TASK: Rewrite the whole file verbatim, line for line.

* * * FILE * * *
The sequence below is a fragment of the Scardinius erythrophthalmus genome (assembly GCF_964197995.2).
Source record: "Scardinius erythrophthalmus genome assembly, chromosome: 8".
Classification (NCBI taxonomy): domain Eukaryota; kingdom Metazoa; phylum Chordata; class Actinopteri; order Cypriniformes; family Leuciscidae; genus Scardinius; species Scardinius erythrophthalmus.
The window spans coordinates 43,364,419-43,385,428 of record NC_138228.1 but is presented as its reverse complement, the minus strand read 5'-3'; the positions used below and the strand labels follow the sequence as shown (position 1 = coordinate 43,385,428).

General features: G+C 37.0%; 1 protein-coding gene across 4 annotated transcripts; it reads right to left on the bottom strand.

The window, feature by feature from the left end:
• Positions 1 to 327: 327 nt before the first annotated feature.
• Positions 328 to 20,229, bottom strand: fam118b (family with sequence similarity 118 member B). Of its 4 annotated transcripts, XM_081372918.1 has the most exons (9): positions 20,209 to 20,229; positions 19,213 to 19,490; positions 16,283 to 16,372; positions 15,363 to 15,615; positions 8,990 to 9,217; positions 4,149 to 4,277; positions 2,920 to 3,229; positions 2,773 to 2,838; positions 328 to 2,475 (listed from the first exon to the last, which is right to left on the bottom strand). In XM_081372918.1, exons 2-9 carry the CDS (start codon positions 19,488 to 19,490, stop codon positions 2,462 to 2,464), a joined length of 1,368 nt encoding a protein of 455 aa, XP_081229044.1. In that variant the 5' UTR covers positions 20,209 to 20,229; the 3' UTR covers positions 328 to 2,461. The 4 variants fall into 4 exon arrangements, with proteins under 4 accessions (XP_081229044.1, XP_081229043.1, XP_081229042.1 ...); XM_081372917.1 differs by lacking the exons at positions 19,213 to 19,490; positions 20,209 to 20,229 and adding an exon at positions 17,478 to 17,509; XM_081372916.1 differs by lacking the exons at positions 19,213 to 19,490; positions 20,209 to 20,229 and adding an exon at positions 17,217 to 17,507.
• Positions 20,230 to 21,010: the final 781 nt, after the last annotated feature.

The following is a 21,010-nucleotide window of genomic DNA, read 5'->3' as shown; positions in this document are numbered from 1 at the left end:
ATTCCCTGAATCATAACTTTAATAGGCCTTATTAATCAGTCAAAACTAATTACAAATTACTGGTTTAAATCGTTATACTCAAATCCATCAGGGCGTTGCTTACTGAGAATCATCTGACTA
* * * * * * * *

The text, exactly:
The sequence below is a fragment of the Scardinius erythrophthalmus genome (assembly GCF_964197995.2).
Source record: "Scardinius erythrophthalmus genome assembly, chromosome: 8".
Classification (NCBI taxonomy): domain Eukaryota; kingdom Metazoa; phylum Chordata; class Actinopteri; order Cypriniformes; family Leuciscidae; genus Scardinius; species Scardinius erythrophthalmus.
The window spans coordinates 43,364,419-43,385,428 of record NC_138228.1 but is presented as its reverse complement, the minus strand read 5'-3'; the positions used below and the strand labels follow the sequence as shown (position 1 = coordinate 43,385,428).

General features: G+C 37.0%; 1 protein-coding gene across 4 annotated transcripts; it reads right to left on the bottom strand.

The window, feature by feature from the left end:
• Positions 1 to 327: 327 nt before the first annotated feature.
• Positions 328 to 20,229, bottom strand: fam118b (family with sequence similarity 118 member B). Of its 4 annotated transcripts, XM_081372918.1 has the most exons (9): positions 20,209 to 20,229; positions 19,213 to 19,490; positions 16,283 to 16,372; positions 15,363 to 15,615; positions 8,990 to 9,217; positions 4,149 to 4,277; positions 2,920 to 3,229; positions 2,773 to 2,838; positions 328 to 2,475 (listed from the first exon to the last, which is right to left on the bottom strand). In XM_081372918.1, exons 2-9 carry the CDS (start codon positions 19,488 to 19,490, stop codon positions 2,462 to 2,464), a joined length of 1,368 nt encoding a protein of 455 aa, XP_081229044.1. In that variant the 5' UTR covers positions 20,209 to 20,229; the 3' UTR covers positions 328 to 2,461. The 4 variants fall into 4 exon arrangements, with proteins under 4 accessions (XP_081229044.1, XP_081229043.1, XP_081229042.1 ...); XM_081372917.1 differs by lacking the exons at positions 19,213 to 19,490; positions 20,209 to 20,229 and adding an exon at positions 17,478 to 17,509; XM_081372916.1 differs by lacking the exons at positions 19,213 to 19,490; positions 20,209 to 20,229 and adding an exon at positions 17,217 to 17,507.
• Positions 20,230 to 21,010: the final 781 nt, after the last annotated feature.

The following is a 21,010-nucleotide window of genomic DNA, read 5'->3' as shown; positions in this document are numbered from 1 at the left end:
ATTCCCTGAATCATAACTTTAATAGGCCTTATTAATCAGTCAAAACTAATTACAAATTACTGGTTTAAATCGTTATACTCAAATCCATCAGGGCGTTGCTTACTGAGAATCATCTGACTA